Protests of environmental activists against a corporation trying to build something is not a new thing. It happens more and more often in the modern world, along with people’s increasing concern about the future of the planet and their descendants.
One of such protests is currently happening in North Dakota, US, where an oil pipeline is being built across the Missouri river. What concerns the activists? What is the view from the government side? And what is the future of this conflict? These are the questions I will try to answer in this article.
What is this all about?
The Dakota Access oil pipeline is being built by the Dallas-based Energy Transfer Partners, having an expected total length of 1170 miles (1883 kilometers).The project was approved and became public in July 2014. The pipeline is going to go through North Dakota, South Dakota, Iowa, and Illinois. It is aimed to connect Bakken oil fields with the oil tank farm near Patoka, Illinois. The main purpose of this pipeline is to substitute rail delivery as it is not considered to be reliable. Also, it can help the US to attain energy independence and create more work places. This 3.7 billion project drew the main attention of the protesters in August 2016, when the number of Native American tribes opposed the building of the pipeline. Demonstrators, named ReZpect our Water, brought a petition to Washington, DC, attracting some international consideration. The main threats of the construction that are being named are: the disturbance of land, oil leaks to the river and cultural threat to the homeland of Native Americans.
Protesters. What dangers do they see and what do they want?
Being very close to the river, the building of the pipeline can bring some serious consequences, which are seen as the main ecological threat in the eyes of activists. The oil spill will lead to dramatic contamination of the river, which is a major water source for people who live in cities downstream. That being said, the pollution of the Missouri river will become a serious ecological problem. The question the activists are asking is: Don’t you drink water too? They aim to stop the construction of the pipeline completely or reroute it so it does not go through the adjacent to the Missouri river territories. Another concern the activists see is the violation of human and native rights. It is stated that the building of the pipeline will damage and even ruin completely the sacred sites, where the ancestors of the Native American tribes living there are buried. That is the reason why among the protesters fighting for the abandonment of the project you can see representatives of several biggest tribes.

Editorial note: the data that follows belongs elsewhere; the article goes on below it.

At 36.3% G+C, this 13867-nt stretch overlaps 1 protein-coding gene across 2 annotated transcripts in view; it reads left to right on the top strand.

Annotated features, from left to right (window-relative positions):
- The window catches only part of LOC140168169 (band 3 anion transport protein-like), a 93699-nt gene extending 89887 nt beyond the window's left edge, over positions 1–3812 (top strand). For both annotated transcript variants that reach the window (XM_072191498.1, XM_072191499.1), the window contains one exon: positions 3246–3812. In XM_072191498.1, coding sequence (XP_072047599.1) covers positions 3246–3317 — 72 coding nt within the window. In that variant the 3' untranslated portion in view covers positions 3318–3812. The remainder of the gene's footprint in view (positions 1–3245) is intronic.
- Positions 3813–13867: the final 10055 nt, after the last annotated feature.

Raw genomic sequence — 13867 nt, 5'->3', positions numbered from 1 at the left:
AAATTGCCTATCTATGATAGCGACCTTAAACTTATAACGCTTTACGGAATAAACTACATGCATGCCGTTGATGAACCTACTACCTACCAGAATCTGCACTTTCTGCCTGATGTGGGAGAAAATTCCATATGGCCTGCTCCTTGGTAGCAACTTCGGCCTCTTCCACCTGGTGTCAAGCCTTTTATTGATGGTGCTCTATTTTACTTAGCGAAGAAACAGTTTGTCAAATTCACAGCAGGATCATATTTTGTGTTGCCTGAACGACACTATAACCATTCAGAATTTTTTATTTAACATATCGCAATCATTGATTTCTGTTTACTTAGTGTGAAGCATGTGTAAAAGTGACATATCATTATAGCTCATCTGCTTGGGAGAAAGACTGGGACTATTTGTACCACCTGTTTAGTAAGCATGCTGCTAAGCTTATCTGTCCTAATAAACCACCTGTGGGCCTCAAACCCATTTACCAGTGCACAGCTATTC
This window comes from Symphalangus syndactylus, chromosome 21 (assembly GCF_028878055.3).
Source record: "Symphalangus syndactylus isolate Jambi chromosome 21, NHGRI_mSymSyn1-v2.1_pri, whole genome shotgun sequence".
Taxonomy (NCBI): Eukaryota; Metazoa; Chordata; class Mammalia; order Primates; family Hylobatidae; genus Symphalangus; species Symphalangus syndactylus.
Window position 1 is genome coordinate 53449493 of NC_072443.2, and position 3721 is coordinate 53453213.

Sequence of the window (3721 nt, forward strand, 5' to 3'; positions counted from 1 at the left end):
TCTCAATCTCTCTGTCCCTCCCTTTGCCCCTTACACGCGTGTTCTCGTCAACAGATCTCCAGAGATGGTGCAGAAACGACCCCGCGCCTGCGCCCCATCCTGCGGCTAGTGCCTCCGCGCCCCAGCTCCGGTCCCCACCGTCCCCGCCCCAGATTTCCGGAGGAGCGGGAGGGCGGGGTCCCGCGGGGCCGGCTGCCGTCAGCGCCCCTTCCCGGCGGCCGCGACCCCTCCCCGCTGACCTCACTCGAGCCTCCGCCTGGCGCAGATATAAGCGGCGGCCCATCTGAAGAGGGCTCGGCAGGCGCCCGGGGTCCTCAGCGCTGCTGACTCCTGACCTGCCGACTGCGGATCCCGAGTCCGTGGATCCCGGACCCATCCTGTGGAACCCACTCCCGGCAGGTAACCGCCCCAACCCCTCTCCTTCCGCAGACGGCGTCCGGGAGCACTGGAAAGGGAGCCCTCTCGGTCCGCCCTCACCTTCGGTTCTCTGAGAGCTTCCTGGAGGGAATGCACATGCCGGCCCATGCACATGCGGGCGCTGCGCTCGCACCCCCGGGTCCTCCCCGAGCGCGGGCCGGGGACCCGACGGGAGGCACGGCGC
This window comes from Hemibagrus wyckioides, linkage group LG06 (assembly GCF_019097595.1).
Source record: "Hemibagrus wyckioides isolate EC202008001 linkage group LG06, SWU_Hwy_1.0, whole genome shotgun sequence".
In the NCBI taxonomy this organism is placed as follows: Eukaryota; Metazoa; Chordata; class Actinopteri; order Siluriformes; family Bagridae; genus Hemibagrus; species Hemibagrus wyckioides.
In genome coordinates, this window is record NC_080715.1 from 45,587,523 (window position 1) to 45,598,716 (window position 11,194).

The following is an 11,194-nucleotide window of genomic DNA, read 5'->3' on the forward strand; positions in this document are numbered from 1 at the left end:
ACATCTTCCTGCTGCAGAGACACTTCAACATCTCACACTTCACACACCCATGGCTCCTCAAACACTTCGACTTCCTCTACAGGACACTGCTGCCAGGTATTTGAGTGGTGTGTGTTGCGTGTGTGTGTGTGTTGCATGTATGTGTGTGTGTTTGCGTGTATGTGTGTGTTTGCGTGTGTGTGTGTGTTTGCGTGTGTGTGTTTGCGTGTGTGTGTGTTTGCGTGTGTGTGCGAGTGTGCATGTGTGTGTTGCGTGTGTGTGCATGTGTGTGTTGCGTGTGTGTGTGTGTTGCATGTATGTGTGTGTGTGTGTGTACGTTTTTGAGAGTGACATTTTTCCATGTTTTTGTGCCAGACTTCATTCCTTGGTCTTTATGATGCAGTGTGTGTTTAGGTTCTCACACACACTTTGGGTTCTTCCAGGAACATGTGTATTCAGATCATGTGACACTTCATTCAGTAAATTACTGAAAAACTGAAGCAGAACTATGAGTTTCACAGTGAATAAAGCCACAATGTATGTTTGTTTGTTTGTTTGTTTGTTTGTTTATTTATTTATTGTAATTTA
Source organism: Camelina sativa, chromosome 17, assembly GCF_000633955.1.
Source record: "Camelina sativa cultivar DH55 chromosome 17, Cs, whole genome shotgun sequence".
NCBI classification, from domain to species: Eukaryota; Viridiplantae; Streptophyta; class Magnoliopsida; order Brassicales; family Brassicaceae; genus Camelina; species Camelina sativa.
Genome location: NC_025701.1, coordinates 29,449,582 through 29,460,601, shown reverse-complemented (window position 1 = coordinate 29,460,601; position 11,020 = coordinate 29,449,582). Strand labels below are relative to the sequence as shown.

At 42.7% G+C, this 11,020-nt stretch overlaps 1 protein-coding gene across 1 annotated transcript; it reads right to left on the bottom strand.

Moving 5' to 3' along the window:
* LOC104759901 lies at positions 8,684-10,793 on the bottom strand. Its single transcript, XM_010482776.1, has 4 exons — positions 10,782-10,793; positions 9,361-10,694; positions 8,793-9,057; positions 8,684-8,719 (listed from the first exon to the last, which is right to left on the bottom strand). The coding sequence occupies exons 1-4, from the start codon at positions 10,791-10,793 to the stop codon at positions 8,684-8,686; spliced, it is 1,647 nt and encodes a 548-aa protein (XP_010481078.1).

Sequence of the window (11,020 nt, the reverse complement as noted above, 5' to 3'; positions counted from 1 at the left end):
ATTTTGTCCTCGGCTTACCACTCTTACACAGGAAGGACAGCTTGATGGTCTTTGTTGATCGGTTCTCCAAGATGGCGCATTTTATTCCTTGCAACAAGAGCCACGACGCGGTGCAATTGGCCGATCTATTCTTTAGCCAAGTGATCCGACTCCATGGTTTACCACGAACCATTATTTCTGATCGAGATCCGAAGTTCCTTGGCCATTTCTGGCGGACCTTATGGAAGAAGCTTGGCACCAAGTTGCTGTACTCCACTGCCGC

Police, government and law – what is their answer to the protesters?
As stated above, the building of the pipeline will create a great number of work places. That is the reason why the labor unions remain divided between two opposite opinions. Some of them do support the protests, whereas some of the largest ones are demanding the president “to stand up for Americans workers”, meaning that the pipeline should be built. If looking at the problem from the legal side, it can be found that the land that the tribes want to protect and name their homeland is owned by the company building the pipeline. Therefore, the tribes do not really have a right to prevent the building according to this reasoning. As well as this, the protesters can be (and already were) arrested for trespassing.